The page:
It's said so often it seems like a cliché that can be ignored, but it's true: The mental game in sports is half the battle. Keeping yourself sharp psychologically might not improve hand/eye coordination or make your slider dip, but that doesn't mean it won't have a measurable effect on your game.
Consider the case of Chuck Knoblauch, a Yankee's second baseman, who suddenly developed what's known in baseball as a case of the "yips." For those unfamiliar, "the yips" is a term applied to many different sports, and it basically means one loses the ability to effectively play the sport. In Knoblauch's case, it meant he suddenly couldn't make a throw to first base. (Rather important for a second baseman.) Rick Ankiel and Steve Blass are also examples of Major Leaguers affected by the yips. Ankiel, a pitcher, had to become an outfielder to break the spell, and Blass left baseball.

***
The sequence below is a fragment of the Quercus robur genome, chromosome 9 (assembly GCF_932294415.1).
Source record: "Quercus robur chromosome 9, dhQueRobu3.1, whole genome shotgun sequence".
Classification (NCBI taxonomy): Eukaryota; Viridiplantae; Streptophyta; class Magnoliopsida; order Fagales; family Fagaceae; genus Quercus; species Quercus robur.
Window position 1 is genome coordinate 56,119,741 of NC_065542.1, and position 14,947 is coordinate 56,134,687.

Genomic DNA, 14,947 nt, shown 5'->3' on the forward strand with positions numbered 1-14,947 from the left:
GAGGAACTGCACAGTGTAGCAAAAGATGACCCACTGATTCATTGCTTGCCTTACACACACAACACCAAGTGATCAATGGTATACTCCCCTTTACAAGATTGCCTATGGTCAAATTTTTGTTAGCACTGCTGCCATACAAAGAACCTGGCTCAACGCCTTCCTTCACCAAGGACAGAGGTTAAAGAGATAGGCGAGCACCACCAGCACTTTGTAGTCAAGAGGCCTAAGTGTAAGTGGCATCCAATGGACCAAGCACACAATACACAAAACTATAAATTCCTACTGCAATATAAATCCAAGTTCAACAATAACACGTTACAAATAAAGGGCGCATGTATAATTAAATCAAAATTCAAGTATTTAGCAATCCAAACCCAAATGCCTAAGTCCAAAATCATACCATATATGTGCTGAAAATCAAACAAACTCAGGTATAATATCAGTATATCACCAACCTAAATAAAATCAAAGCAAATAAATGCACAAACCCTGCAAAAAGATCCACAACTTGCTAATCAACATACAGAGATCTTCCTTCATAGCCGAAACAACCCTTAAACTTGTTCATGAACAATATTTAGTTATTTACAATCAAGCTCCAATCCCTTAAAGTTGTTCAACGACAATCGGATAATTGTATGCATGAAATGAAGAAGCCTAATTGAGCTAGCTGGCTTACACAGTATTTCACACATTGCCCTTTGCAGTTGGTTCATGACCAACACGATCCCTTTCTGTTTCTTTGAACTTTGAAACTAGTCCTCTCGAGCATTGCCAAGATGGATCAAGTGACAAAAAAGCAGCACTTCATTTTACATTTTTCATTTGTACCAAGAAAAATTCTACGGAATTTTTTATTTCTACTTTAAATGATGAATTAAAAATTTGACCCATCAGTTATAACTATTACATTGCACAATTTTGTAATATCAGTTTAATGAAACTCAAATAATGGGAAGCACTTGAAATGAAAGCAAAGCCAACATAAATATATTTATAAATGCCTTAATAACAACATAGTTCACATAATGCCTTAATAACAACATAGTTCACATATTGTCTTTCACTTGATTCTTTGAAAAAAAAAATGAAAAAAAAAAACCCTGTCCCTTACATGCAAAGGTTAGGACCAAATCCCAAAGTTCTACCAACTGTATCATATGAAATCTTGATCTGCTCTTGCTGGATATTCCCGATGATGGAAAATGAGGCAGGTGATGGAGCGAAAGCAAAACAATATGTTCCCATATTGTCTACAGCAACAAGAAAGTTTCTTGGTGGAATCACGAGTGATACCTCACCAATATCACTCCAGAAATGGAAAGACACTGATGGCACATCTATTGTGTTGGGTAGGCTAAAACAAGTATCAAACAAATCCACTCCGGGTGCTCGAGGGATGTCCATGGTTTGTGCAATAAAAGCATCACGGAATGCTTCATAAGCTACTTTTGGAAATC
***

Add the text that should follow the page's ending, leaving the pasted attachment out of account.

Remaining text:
Clearly, the psychology of baseball is no laughing matter. Using mental rehearsals and teaching yourself to control your focus is imperative to making a baseball player game-ready. So-called "smart" players -- those who have a crisp mental image of the most effective play or strategy to win the game -- are a lot more highly valued than the image of big, dumb animal sluggers that used to pervade the game.